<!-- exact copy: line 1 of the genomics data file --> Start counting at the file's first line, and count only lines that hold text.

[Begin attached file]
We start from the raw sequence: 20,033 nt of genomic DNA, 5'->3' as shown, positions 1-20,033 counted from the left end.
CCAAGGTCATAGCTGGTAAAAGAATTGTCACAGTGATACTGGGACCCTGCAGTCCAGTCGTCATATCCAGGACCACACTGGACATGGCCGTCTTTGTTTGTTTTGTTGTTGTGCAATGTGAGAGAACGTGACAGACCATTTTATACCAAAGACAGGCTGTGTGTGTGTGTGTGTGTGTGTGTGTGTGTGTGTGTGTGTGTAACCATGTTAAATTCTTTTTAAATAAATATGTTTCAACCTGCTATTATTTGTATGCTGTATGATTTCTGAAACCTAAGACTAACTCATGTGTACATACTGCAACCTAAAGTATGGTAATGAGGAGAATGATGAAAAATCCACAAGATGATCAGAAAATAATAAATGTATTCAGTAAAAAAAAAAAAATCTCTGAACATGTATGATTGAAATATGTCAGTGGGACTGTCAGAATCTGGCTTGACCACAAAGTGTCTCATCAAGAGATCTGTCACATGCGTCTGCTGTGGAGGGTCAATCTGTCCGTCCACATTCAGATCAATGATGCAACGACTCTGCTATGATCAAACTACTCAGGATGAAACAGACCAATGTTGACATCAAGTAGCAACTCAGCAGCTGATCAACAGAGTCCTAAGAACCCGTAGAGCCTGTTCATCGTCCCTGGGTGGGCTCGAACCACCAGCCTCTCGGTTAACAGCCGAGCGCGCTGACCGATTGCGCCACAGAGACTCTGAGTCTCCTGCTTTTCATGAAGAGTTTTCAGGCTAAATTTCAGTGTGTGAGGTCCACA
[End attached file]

We start from the raw sequence: 20,033 nt of genomic DNA, 5'->3' as shown, positions 1-20,033 counted from the left end.